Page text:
Leading by Example
Michael Matossian '78
As the Global Head of Group Regulatory Compliance for Arab Bank in Amman, Jordan, Michael Matossian ’78 works to ensure that banks in 30 countries adhere to ethical, legal and regulatory standards.
Enhancing compliance awareness for doing the right thing requires a strong sense of integrity. “Business focus should not be success at all cost, but success only without ethical compromise,” says Matossian, who adds that his studies in philosophy and organizational behavior at Montclair State have served him well in business.
“Business leaders need to set the right tone at the top to help foster a culture of ethics or compliance,” he says. And, as compliance professionals, “we need to act as the voice of conscience and be comfortable to swim not just with the tide but to swim against the tide to do the right thing and that means, at times, to say ‘no’—not an easy task when under pressure from businesses to grow revenue.”
In the last several years, the faltering global economy has made the job even more challenging and kept him busy. “The recent financial crisis and a number of fraud and corruption cases reflected, in some cases, complete disregard and contempt of law,” he says. “This culture of indifference perhaps started small but grew as companies made more money and became more accepting of unethical conduct.”
To help change that culture, he works to educate management about ethics and the consequences of ethical misconduct, often making presentations at anti-corruption, banking security and financial crime conferences all over the world. “I’ve been fortunate to travel to most of the countries in the Middle East and North Africa, as well as Europe, Singapore and Australia,” he says.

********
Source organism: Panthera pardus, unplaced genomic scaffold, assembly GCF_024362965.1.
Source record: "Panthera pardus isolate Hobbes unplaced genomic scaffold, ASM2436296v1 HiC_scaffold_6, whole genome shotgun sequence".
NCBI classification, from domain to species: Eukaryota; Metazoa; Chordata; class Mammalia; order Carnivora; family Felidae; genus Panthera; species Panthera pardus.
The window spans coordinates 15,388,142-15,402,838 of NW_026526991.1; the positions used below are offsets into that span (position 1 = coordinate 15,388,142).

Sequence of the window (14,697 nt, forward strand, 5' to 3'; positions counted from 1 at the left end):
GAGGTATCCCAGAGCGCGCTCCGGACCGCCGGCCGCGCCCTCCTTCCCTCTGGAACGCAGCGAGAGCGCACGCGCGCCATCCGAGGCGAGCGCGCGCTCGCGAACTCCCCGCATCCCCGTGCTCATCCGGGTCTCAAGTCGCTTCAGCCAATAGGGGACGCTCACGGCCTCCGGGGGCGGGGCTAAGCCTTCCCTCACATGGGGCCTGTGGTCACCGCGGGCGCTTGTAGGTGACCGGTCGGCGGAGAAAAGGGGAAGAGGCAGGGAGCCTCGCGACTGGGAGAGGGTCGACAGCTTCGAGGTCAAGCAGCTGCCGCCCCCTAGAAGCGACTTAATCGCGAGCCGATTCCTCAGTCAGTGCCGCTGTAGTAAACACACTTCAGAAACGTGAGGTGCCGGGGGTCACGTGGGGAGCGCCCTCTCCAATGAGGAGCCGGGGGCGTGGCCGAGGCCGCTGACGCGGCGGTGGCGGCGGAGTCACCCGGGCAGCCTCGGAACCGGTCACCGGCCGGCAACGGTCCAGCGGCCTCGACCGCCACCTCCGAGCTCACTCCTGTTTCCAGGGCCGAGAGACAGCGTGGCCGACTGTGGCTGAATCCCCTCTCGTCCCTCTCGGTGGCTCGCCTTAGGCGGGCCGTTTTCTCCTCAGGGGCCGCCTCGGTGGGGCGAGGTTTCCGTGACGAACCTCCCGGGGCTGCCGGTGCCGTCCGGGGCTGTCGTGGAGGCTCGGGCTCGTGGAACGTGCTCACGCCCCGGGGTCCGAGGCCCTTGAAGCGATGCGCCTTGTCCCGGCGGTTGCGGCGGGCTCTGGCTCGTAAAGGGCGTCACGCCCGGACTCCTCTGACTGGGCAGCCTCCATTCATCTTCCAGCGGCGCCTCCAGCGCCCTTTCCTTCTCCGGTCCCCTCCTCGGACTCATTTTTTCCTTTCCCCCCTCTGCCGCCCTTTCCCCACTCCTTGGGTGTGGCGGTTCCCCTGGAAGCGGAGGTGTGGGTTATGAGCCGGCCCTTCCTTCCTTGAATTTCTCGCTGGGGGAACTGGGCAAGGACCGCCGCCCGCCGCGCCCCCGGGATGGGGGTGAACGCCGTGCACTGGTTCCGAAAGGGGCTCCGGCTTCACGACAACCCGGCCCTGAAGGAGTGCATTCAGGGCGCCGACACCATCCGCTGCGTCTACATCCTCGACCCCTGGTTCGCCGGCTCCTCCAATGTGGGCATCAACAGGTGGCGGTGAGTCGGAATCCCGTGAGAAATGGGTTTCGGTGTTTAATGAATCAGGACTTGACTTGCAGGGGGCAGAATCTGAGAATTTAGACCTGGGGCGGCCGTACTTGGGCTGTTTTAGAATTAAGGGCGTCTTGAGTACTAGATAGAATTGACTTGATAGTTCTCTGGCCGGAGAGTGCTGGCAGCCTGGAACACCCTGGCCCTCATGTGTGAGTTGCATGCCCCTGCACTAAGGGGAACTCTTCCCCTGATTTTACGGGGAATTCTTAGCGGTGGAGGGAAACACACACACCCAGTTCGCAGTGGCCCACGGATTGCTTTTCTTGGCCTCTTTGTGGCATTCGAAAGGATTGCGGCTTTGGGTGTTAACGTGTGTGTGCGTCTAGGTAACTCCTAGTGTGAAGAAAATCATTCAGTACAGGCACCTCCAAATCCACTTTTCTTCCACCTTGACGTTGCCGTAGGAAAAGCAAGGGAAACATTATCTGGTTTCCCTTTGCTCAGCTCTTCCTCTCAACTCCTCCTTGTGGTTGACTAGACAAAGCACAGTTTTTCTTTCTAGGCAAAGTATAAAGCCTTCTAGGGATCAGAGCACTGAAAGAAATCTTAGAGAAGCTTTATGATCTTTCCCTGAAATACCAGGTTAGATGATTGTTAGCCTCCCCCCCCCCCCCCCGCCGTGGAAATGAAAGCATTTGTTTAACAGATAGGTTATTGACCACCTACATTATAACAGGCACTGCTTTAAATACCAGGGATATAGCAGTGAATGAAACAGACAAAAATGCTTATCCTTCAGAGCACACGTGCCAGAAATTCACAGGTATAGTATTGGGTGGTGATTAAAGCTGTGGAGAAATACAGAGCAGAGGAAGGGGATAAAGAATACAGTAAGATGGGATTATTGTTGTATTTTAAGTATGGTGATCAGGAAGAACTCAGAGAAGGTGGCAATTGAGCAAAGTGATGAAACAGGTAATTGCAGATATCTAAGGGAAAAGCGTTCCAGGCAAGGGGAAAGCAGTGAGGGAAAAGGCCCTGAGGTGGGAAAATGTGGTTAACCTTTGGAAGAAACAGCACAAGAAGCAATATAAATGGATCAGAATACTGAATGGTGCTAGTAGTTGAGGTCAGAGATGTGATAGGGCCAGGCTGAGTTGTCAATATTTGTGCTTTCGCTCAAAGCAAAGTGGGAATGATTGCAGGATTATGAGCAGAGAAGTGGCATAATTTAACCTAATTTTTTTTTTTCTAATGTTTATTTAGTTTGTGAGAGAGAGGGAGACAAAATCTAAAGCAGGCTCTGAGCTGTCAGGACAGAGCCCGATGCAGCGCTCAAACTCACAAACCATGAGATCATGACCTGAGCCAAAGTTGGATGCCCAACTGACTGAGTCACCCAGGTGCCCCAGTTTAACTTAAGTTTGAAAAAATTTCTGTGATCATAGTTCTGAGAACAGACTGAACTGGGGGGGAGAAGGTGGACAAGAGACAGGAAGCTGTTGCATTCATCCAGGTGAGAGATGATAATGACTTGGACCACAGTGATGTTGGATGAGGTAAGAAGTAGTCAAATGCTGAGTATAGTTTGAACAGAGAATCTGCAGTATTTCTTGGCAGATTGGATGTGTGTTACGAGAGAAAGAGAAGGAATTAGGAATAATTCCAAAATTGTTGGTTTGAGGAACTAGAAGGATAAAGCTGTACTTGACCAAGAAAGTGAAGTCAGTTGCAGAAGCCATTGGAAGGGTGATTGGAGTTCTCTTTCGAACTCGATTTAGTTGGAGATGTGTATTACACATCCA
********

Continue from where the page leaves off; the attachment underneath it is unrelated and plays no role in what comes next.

When Matossian entered Montclair State College, he knew what he wanted to do. Growing up, he’d always been good with numbers and took an accounting class during his senior year of high school. Success in that class inspired him to pursue accounting. He landed an internship at the end of his sophomore year with the U.S. Treasury Department, Office of the Comptroller of the Currency in New York City. The internship was set up to allow him to work full time for part of the semester and then attend school full time for the remainder, but Matossian didn’t want to delay his graduation by taking time off from his studies. While he worked full time, he also attended classes at night, sometimes commuting up to two hours to get there.
After graduating in ’78, Matossian worked as an auditor with Arthur Andersen & Co., one of the Big Eight accounting firms at the time. Encouraged by his audit professor, Matossian earned both a Certified Public Accountant and a Certified Management Accountant certificate. Later, Matossian also attained certifications as a fraud examiner, risk professional and an anti-money laundering specialist.
“It has been quite the journey to build a leading compliance program taking into consideration the different cultures, legal regimes and corporate governance standards,” he says.
– Lindsay Kramer ’12